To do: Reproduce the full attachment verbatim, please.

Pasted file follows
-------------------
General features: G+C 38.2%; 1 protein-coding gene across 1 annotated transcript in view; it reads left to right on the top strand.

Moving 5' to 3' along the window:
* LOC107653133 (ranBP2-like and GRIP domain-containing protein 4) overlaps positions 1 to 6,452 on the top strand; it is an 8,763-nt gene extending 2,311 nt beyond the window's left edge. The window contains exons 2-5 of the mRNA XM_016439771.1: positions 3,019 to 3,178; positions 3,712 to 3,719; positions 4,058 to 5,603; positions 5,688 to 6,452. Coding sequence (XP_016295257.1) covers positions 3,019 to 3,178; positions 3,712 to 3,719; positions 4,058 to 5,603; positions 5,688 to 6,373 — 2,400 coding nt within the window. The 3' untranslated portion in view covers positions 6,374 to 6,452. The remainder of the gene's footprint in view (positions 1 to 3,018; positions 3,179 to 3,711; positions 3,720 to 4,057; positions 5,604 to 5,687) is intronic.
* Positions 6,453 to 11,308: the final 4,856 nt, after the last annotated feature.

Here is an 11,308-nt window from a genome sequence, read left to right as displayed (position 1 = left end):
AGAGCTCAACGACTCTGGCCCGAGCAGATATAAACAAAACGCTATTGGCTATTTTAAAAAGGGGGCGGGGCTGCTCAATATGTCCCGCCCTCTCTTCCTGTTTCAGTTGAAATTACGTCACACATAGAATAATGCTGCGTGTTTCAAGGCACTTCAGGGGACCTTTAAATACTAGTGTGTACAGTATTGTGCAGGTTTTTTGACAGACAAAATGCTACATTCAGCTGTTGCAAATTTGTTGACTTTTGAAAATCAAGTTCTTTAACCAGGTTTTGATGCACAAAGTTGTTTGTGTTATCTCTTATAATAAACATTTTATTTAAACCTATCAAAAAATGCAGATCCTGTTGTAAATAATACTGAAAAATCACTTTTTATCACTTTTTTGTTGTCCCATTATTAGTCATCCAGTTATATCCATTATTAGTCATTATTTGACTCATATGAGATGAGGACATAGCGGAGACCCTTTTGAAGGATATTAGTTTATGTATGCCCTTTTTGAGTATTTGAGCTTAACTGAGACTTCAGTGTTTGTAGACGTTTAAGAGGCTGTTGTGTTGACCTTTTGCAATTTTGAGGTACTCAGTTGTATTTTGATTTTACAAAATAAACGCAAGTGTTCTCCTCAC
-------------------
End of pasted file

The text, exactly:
General features: G+C 38.2%; 1 protein-coding gene across 1 annotated transcript in view; it reads left to right on the top strand.

Moving 5' to 3' along the window:
* LOC107653133 (ranBP2-like and GRIP domain-containing protein 4) overlaps positions 1 to 6,452 on the top strand; it is an 8,763-nt gene extending 2,311 nt beyond the window's left edge. The window contains exons 2-5 of the mRNA XM_016439771.1: positions 3,019 to 3,178; positions 3,712 to 3,719; positions 4,058 to 5,603; positions 5,688 to 6,452. Coding sequence (XP_016295257.1) covers positions 3,019 to 3,178; positions 3,712 to 3,719; positions 4,058 to 5,603; positions 5,688 to 6,373 — 2,400 coding nt within the window. The 3' untranslated portion in view covers positions 6,374 to 6,452. The remainder of the gene's footprint in view (positions 1 to 3,018; positions 3,179 to 3,711; positions 3,720 to 4,057; positions 5,604 to 5,687) is intronic.
* Positions 6,453 to 11,308: the final 4,856 nt, after the last annotated feature.

Here is an 11,308-nt window from a genome sequence, read left to right as displayed (position 1 = left end):
AGAGCTCAACGACTCTGGCCCGAGCAGATATAAACAAAACGCTATTGGCTATTTTAAAAAGGGGGCGGGGCTGCTCAATATGTCCCGCCCTCTCTTCCTGTTTCAGTTGAAATTACGTCACACATAGAATAATGCTGCGTGTTTCAAGGCACTTCAGGGGACCTTTAAATACTAGTGTGTACAGTATTGTGCAGGTTTTTTGACAGACAAAATGCTACATTCAGCTGTTGCAAATTTGTTGACTTTTGAAAATCAAGTTCTTTAACCAGGTTTTGATGCACAAAGTTGTTTGTGTTATCTCTTATAATAAACATTTTATTTAAACCTATCAAAAAATGCAGATCCTGTTGTAAATAATACTGAAAAATCACTTTTTATCACTTTTTTGTTGTCCCATTATTAGTCATCCAGTTATATCCATTATTAGTCATTATTTGACTCATATGAGATGAGGACATAGCGGAGACCCTTTTGAAGGATATTAGTTTATGTATGCCCTTTTTGAGTATTTGAGCTTAACTGAGACTTCAGTGTTTGTAGACGTTTAAGAGGCTGTTGTGTTGACCTTTTGCAATTTTGAGGTACTCAGTTGTATTTTGATTTTACAAAATAAACGCAAGTGTTCTCCTCAC